The European Union must uphold its decision to recognise the “separate and distinct” character of the Western Sahara and not give in to pressure from Morocco, an Algerian diplomat has said.

The comments come as a joint statement was released yesterday by the High Representative of the EU, Federica Mogherini, and the Moroccan Minister for Foreign Affairs, Nasser Bourita, on”the importance of maintaining stable trade relations” and “the necessary arrangements for the continuation” of these relations.

The Algerian diplomat, speaking to Tout sur L’Algerie, warned the EU to respect the decision of the EU Court of Justice (ECJ) on the Western Sahara.

“Beyond the soothing effects of the communiqué, the EU faces a real headache,” the source told TSA. The EU is trying to “be conciliatory with Morocco, more sulky and spoiled than ever, knowing full well that the judgement of the European Court is legally binding and that it imposes itself on the European institutions and member states.”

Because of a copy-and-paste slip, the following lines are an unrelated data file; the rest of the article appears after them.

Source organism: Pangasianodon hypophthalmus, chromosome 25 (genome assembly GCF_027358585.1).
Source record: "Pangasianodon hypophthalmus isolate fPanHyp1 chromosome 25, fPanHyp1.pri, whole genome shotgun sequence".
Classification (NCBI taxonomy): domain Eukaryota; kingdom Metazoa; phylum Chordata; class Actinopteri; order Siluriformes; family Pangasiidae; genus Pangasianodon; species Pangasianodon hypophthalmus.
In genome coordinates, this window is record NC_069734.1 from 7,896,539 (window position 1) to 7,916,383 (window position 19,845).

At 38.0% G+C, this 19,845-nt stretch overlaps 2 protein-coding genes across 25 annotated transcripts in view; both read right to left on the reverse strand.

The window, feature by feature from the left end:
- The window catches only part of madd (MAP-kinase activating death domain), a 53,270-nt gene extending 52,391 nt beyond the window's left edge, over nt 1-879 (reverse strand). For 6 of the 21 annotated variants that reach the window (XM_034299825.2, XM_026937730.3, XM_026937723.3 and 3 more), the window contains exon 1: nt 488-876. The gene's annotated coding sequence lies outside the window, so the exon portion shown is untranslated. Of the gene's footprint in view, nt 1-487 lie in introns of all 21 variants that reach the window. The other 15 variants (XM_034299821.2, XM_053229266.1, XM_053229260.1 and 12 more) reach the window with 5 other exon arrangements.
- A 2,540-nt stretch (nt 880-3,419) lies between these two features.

Algiers fears that “this singular indulgence displayed with regard to Morocco will be the prelude to an accommodation that will undermine the authority of the [Judgement of the CJEU] and above all will ensure respect for the rule of law as enshrined in Article 2 of the Treaty of the European Union.”

Morocco’s threat against the EU

Morocco warned the European Union this week against the non-application of their agricultural and fishing agreement in the Western Sahara and threatened to find new economic partners.

“Morocco and the European Union are bound by an agricultural agreement whose application is effective in the territory of the Kingdom of Morocco,” the Moroccan Ministry of Agriculture and Fisheries said in a statement on Monday.